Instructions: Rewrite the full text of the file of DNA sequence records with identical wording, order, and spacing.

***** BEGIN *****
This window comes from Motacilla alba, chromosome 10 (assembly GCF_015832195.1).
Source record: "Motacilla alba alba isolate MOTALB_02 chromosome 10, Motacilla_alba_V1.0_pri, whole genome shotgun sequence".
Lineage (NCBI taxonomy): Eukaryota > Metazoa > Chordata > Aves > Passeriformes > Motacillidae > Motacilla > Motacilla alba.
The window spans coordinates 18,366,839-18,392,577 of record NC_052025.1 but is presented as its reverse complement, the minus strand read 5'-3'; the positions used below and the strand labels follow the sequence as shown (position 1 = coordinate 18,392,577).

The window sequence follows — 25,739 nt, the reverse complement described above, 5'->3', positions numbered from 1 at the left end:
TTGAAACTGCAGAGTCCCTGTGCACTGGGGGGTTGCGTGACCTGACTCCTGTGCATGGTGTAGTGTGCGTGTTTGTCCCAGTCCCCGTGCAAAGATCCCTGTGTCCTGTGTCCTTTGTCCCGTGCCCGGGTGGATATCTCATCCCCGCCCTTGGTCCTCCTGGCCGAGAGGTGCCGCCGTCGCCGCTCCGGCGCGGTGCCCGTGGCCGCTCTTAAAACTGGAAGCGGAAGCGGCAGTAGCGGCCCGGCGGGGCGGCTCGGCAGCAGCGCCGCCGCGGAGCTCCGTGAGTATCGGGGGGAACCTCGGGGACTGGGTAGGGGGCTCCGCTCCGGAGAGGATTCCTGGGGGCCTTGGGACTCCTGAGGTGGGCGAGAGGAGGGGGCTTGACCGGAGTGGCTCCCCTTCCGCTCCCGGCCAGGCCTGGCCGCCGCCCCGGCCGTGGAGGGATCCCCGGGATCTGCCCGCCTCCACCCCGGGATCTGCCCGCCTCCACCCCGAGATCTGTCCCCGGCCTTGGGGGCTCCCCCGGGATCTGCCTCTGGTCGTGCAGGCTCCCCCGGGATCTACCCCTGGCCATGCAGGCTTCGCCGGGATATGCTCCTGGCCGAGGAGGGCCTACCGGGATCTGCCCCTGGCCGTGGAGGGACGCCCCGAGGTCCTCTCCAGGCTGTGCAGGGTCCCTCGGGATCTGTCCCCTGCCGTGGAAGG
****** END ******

This window comes from Motacilla alba, chromosome 10 (assembly GCF_015832195.1).
Source record: "Motacilla alba alba isolate MOTALB_02 chromosome 10, Motacilla_alba_V1.0_pri, whole genome shotgun sequence".
Lineage (NCBI taxonomy): Eukaryota > Metazoa > Chordata > Aves > Passeriformes > Motacillidae > Motacilla > Motacilla alba.
The window spans coordinates 18,366,839-18,392,577 of record NC_052025.1 but is presented as its reverse complement, the minus strand read 5'-3'; the positions used below and the strand labels follow the sequence as shown (position 1 = coordinate 18,392,577).

The window sequence follows — 25,739 nt, the reverse complement described above, 5'->3', positions numbered from 1 at the left end:
TTGAAACTGCAGAGTCCCTGTGCACTGGGGGGTTGCGTGACCTGACTCCTGTGCATGGTGTAGTGTGCGTGTTTGTCCCAGTCCCCGTGCAAAGATCCCTGTGTCCTGTGTCCTTTGTCCCGTGCCCGGGTGGATATCTCATCCCCGCCCTTGGTCCTCCTGGCCGAGAGGTGCCGCCGTCGCCGCTCCGGCGCGGTGCCCGTGGCCGCTCTTAAAACTGGAAGCGGAAGCGGCAGTAGCGGCCCGGCGGGGCGGCTCGGCAGCAGCGCCGCCGCGGAGCTCCGTGAGTATCGGGGGGAACCTCGGGGACTGGGTAGGGGGCTCCGCTCCGGAGAGGATTCCTGGGGGCCTTGGGACTCCTGAGGTGGGCGAGAGGAGGGGGCTTGACCGGAGTGGCTCCCCTTCCGCTCCCGGCCAGGCCTGGCCGCCGCCCCGGCCGTGGAGGGATCCCCGGGATCTGCCCGCCTCCACCCCGGGATCTGCCCGCCTCCACCCCGAGATCTGTCCCCGGCCTTGGGGGCTCCCCCGGGATCTGCCTCTGGTCGTGCAGGCTCCCCCGGGATCTACCCCTGGCCATGCAGGCTTCGCCGGGATATGCTCCTGGCCGAGGAGGGCCTACCGGGATCTGCCCCTGGCCGTGGAGGGACGCCCCGAGGTCCTCTCCAGGCTGTGCAGGGTCCCTCGGGATCTGTCCCCTGCCGTGGAAGG